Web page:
Get Digital Transformation Right the First Time: It’s Not About Your Tech, It’s About Your People

2020 has been a make-or-break year for many businesses looking to adapt to new customer needs, introduce new ways of working and shift to new business models. Digital transformation leaders have been at the centre of these mission-critical developments.

Unfortunately, the success stats are not favourable. Forbes reports that 70% of digital transformations fail.

Why? Because many digital transformation leaders are focused on tech, tools, and process change – and they neglect to address the people side of change.

As a top-ten rated global change consultancy, Daggerwing Group has extensive experience helping leaders get digital transformation right the first time by helping them focus on the hardest part – the people.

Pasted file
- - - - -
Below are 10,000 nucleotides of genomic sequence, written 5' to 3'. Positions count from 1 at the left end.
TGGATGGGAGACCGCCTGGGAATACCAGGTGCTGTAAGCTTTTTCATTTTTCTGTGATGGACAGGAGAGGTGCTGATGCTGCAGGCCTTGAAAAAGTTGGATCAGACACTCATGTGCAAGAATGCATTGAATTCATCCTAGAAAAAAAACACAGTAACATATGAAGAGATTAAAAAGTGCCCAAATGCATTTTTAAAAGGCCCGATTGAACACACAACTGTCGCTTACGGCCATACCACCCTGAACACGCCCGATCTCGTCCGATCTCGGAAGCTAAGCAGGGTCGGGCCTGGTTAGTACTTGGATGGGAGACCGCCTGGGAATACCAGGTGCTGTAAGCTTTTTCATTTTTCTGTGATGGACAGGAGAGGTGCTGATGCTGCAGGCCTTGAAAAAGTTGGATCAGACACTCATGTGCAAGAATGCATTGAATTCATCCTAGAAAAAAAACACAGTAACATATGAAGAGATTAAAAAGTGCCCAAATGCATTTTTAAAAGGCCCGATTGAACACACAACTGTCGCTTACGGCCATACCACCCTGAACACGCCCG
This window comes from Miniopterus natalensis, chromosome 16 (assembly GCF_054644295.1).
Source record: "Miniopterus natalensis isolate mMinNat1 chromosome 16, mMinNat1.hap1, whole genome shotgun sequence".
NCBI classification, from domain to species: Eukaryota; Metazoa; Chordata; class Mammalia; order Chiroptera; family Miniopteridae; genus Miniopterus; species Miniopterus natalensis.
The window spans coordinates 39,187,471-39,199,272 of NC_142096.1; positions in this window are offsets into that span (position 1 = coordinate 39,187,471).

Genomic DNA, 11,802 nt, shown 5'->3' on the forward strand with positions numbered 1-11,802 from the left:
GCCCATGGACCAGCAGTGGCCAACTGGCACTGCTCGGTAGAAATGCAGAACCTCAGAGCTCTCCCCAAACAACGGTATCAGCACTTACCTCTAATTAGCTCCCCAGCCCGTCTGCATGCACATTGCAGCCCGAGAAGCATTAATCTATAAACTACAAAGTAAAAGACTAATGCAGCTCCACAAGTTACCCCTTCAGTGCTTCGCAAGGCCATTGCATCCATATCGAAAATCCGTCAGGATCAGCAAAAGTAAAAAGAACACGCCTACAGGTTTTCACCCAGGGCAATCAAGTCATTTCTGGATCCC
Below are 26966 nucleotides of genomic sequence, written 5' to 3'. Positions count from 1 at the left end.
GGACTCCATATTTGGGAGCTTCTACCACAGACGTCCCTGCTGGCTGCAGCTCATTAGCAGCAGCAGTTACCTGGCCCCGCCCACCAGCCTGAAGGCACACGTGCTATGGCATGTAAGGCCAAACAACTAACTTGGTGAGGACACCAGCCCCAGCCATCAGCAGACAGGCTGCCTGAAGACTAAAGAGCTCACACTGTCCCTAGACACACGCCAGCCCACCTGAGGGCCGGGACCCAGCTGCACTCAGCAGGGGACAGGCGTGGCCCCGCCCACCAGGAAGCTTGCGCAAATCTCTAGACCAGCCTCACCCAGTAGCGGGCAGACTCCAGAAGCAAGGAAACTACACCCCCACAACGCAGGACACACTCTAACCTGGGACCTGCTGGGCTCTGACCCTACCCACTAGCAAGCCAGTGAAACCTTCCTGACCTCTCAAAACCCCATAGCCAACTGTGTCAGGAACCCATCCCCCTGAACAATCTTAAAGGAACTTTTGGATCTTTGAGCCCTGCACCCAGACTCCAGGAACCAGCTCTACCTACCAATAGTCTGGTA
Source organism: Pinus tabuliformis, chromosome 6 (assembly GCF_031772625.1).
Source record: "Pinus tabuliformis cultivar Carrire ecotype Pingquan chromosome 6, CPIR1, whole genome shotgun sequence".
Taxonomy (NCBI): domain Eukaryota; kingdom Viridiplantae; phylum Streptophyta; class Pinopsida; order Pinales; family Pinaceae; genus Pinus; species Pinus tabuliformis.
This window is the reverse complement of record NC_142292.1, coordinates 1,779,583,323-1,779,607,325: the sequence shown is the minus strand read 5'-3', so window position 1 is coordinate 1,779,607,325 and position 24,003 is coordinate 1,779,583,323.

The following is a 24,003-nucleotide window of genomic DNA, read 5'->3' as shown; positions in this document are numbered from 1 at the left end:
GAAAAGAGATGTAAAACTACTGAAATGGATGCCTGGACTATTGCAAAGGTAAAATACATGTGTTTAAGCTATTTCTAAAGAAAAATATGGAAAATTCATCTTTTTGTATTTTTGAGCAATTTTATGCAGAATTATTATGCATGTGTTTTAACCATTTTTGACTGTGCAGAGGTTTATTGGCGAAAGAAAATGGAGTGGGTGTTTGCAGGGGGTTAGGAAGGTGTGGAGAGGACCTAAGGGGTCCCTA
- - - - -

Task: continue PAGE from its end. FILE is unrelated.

Here are three strategies digital transformation leaders can use to mitigate the risk of not delivering on objectives:

1. Accept that digital transformation will make some people worried and afraid 

Effective transformation leaders first articulate a compelling vision for the future and the urgent reason for the change.

However, that’s easier said than done. Even with a strong, clearly articulated vision, optimal solution, and built out implementation roadmap, employees still might not respond well to the changes. As a leader, you need to be aware of what your employees are really thinking and feeling. What your people may be saying to your face is not the same as what they may be saying to each other.

Like we mentioned, 70% of digital transformations fail. And one of the key reasons is because organisations do not address the underlying concerns and fears of the employees. They don’t go beyond the generic and organisation-focused vision to be more personal and human. But this is just the first step to getting employees to feel the change is relatable and ownable.